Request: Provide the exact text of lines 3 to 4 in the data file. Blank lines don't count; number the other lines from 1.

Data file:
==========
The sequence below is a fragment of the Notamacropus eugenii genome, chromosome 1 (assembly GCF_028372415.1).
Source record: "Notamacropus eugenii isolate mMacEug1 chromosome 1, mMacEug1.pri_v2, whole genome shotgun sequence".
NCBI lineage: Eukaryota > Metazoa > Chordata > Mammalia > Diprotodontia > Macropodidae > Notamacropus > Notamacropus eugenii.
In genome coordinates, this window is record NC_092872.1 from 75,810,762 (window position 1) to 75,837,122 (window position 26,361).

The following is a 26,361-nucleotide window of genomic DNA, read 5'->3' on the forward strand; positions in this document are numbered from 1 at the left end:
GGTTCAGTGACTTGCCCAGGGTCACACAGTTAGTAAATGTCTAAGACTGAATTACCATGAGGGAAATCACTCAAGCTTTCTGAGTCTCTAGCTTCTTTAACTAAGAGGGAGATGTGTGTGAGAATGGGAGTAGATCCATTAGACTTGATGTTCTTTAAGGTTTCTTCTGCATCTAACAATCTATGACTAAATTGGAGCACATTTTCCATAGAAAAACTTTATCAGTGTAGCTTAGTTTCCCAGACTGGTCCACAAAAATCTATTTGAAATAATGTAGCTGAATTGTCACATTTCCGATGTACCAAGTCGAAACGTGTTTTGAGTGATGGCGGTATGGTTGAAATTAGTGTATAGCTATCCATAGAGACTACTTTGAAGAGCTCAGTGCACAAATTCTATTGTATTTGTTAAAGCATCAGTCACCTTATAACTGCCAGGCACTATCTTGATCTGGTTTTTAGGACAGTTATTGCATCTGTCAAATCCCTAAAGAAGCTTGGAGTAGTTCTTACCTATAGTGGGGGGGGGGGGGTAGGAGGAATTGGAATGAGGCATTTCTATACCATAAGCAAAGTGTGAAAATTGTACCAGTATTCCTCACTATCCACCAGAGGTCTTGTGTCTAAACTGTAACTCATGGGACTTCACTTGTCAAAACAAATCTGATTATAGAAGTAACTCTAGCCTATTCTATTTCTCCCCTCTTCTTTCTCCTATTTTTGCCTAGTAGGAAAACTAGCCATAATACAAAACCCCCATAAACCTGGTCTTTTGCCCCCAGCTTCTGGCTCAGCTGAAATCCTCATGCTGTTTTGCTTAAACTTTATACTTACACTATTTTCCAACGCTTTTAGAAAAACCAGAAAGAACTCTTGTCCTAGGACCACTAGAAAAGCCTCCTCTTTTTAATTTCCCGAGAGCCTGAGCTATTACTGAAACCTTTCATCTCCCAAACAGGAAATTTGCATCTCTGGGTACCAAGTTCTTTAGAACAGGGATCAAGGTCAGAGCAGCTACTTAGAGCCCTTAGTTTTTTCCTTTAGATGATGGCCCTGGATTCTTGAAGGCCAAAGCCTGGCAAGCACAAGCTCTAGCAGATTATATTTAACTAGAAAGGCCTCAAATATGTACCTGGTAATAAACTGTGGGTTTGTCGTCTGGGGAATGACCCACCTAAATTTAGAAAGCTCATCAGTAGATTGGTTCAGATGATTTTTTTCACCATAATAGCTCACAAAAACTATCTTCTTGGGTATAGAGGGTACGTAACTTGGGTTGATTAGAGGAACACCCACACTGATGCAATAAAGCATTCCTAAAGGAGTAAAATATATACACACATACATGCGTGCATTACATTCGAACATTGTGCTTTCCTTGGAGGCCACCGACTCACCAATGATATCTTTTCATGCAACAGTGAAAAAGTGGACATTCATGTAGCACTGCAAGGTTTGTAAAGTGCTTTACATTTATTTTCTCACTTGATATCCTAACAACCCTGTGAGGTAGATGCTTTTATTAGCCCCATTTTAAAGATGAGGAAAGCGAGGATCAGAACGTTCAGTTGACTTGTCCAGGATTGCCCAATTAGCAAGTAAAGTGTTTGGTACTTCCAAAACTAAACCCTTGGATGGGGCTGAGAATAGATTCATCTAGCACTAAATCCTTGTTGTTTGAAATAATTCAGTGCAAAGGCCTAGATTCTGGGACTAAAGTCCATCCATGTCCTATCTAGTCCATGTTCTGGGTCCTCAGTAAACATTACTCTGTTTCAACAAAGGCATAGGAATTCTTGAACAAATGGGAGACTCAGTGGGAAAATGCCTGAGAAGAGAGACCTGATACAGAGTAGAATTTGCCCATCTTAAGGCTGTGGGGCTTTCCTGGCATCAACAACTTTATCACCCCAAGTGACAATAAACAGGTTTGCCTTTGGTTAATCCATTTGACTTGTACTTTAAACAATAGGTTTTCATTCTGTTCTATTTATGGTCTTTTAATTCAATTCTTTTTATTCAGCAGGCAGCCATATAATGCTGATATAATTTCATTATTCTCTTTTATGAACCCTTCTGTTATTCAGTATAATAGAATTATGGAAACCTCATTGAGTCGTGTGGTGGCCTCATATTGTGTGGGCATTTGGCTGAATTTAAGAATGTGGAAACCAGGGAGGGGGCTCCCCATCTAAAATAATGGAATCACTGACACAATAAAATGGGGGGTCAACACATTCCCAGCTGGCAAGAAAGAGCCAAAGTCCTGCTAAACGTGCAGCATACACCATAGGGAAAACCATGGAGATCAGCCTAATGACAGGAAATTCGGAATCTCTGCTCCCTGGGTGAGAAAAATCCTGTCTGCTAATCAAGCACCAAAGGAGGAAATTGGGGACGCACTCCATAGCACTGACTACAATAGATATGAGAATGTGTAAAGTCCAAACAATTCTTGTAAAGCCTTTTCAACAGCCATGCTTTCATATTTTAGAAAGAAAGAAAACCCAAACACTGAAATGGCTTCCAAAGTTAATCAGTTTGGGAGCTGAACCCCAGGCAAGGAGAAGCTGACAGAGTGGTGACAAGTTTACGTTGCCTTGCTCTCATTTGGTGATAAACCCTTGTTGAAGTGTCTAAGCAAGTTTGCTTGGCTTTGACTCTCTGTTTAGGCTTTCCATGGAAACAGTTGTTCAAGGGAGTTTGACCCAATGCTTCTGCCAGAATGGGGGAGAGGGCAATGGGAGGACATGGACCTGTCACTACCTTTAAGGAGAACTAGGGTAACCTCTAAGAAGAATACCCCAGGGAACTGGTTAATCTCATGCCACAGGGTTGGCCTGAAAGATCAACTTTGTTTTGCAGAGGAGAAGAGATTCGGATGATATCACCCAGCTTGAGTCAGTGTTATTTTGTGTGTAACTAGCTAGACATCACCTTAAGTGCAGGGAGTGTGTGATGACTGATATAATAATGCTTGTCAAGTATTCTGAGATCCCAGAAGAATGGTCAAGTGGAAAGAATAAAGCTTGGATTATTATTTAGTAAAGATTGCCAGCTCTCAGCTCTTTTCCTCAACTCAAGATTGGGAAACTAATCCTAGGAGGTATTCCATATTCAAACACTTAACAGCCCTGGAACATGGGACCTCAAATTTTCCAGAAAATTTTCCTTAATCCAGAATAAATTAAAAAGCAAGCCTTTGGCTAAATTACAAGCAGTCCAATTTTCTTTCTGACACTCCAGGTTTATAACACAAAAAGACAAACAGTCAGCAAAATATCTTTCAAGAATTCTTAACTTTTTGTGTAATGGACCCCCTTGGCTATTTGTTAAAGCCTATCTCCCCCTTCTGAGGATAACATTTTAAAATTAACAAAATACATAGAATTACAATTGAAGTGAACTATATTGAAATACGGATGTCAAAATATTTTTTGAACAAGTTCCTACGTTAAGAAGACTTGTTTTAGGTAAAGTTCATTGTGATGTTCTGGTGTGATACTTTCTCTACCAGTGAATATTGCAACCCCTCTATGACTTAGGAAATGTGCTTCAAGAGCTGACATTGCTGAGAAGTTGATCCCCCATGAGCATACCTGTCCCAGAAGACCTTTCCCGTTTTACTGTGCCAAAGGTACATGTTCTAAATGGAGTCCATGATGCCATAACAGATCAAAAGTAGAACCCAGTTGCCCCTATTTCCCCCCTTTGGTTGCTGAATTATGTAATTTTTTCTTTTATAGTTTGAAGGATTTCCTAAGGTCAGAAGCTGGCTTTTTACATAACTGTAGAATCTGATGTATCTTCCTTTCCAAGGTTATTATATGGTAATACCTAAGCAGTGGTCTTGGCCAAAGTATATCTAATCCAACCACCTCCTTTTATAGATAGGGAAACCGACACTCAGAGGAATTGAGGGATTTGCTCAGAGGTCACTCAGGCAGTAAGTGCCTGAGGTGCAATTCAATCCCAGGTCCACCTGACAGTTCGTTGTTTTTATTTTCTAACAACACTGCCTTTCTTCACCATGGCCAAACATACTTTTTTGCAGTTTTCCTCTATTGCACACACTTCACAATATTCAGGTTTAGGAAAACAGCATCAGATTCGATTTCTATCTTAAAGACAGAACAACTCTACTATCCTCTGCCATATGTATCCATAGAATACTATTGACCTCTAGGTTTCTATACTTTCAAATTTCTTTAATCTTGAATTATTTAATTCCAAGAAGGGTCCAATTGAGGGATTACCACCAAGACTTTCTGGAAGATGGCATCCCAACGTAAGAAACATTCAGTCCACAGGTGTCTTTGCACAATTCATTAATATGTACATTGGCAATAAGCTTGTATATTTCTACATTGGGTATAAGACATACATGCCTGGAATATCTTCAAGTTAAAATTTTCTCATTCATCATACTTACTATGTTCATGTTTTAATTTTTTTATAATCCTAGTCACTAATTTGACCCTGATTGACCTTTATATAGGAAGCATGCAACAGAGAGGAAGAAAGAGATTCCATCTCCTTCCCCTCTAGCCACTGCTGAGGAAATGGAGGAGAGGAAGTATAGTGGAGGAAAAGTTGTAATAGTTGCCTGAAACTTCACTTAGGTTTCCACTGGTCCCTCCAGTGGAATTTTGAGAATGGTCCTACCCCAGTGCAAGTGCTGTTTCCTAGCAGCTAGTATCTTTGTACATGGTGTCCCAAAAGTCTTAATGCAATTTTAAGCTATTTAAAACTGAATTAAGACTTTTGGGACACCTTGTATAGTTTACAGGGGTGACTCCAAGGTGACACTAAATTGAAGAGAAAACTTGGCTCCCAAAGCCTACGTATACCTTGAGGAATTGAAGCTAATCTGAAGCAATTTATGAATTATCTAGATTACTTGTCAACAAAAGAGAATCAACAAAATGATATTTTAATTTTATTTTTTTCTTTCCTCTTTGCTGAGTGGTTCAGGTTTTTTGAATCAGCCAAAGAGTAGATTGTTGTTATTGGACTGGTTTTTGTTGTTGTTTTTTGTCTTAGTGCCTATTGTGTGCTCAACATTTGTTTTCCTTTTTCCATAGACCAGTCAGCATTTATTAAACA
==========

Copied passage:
NCBI lineage: Eukaryota > Metazoa > Chordata > Mammalia > Diprotodontia > Macropodidae > Notamacropus > Notamacropus eugenii.
In genome coordinates, this window is record NC_092872.1 from 75,810,762 (window position 1) to 75,837,122 (window position 26,361).